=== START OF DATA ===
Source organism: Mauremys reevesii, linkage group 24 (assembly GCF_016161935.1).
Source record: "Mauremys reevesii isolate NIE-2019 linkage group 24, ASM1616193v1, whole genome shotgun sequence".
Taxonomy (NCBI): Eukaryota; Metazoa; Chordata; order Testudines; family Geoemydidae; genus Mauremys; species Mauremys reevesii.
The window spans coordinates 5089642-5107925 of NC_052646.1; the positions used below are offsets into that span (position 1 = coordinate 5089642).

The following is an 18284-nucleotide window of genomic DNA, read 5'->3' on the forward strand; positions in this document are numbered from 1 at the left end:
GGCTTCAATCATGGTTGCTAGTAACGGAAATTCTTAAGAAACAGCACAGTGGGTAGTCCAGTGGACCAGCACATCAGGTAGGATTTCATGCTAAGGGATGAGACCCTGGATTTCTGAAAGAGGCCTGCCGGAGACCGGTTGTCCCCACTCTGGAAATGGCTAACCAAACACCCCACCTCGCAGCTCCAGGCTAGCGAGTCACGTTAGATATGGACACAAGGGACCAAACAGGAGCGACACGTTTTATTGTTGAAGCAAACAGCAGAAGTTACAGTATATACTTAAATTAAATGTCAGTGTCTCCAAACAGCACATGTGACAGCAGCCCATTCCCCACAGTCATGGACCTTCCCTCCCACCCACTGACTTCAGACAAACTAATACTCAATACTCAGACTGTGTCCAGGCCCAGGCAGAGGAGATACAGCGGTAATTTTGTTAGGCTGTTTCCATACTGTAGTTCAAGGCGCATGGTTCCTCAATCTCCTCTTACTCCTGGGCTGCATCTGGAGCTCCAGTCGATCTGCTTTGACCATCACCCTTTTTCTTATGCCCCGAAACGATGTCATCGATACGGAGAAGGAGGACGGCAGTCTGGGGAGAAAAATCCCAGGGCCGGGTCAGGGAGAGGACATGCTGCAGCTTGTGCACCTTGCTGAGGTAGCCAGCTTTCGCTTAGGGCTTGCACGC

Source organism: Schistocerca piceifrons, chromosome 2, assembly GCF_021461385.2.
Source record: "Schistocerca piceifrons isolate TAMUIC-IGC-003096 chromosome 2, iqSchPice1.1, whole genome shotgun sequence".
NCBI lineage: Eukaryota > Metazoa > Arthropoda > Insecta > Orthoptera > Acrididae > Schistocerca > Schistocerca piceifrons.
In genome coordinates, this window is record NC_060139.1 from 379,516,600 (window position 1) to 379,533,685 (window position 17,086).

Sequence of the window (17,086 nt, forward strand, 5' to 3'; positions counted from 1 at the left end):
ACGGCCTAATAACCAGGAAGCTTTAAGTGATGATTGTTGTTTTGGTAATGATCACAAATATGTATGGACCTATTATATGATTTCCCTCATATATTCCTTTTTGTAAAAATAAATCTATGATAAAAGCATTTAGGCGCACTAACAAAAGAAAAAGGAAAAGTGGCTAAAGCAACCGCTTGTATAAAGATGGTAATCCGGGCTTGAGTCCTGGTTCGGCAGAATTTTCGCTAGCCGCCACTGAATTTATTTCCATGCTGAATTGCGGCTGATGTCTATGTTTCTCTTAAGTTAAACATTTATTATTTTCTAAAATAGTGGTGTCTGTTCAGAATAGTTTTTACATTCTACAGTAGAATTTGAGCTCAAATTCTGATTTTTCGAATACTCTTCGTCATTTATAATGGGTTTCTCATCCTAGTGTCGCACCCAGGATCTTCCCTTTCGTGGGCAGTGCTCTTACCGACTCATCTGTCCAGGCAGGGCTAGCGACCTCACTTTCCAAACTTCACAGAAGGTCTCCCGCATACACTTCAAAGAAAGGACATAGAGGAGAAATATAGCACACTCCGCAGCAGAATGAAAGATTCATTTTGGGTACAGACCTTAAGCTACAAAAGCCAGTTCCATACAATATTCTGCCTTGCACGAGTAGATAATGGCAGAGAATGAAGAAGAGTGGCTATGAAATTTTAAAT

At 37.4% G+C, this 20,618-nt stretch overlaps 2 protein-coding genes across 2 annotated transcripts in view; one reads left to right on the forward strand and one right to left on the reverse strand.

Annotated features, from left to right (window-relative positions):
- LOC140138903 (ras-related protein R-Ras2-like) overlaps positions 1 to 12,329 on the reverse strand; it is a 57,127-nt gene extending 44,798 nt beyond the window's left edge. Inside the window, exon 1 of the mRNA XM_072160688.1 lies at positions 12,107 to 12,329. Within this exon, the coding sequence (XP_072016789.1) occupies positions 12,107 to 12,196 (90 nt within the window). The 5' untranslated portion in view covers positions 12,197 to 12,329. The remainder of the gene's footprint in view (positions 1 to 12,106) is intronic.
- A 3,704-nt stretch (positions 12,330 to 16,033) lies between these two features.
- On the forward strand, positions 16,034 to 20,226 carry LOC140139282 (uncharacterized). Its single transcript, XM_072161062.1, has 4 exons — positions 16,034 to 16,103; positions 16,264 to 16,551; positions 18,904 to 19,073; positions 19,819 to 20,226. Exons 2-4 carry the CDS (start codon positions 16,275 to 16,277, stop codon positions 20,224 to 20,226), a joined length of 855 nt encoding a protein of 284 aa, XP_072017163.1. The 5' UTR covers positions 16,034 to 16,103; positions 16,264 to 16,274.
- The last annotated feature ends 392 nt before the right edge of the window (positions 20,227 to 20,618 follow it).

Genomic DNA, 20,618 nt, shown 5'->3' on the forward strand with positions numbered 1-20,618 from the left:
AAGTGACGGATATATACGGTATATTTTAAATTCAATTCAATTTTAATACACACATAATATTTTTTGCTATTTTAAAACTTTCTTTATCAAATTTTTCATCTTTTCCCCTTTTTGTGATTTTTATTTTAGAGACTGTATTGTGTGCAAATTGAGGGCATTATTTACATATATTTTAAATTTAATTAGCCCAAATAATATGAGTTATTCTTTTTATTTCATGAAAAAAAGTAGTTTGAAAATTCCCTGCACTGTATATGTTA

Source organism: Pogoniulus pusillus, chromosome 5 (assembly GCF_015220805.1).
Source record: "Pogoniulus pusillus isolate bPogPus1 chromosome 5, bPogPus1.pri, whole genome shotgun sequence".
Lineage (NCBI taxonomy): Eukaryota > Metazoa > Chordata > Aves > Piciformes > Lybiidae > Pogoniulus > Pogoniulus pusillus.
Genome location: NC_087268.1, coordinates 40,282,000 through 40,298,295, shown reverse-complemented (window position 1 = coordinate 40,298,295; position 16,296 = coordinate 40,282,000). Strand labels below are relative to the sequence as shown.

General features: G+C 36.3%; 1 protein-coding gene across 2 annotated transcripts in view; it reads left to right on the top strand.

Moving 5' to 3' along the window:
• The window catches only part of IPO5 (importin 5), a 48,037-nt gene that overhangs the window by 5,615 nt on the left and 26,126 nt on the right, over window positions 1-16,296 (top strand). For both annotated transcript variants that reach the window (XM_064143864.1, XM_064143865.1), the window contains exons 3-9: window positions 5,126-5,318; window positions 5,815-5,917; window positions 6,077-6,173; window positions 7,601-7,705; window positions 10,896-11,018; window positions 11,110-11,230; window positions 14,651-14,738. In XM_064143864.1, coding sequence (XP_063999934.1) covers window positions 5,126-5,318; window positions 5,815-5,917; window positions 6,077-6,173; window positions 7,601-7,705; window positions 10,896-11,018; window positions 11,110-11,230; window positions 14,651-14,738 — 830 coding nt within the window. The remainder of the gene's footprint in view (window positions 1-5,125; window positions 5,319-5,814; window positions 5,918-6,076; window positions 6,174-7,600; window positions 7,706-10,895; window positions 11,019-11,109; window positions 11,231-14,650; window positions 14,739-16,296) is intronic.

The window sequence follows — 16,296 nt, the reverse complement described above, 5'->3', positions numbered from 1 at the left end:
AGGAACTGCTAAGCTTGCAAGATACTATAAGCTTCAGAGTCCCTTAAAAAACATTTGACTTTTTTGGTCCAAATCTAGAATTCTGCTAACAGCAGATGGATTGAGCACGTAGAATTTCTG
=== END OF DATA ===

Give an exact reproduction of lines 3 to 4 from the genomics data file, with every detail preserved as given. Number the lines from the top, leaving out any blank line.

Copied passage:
Taxonomy (NCBI): Eukaryota; Metazoa; Chordata; order Testudines; family Geoemydidae; genus Mauremys; species Mauremys reevesii.
The window spans coordinates 5089642-5107925 of NC_052646.1; the positions used below are offsets into that span (position 1 = coordinate 5089642).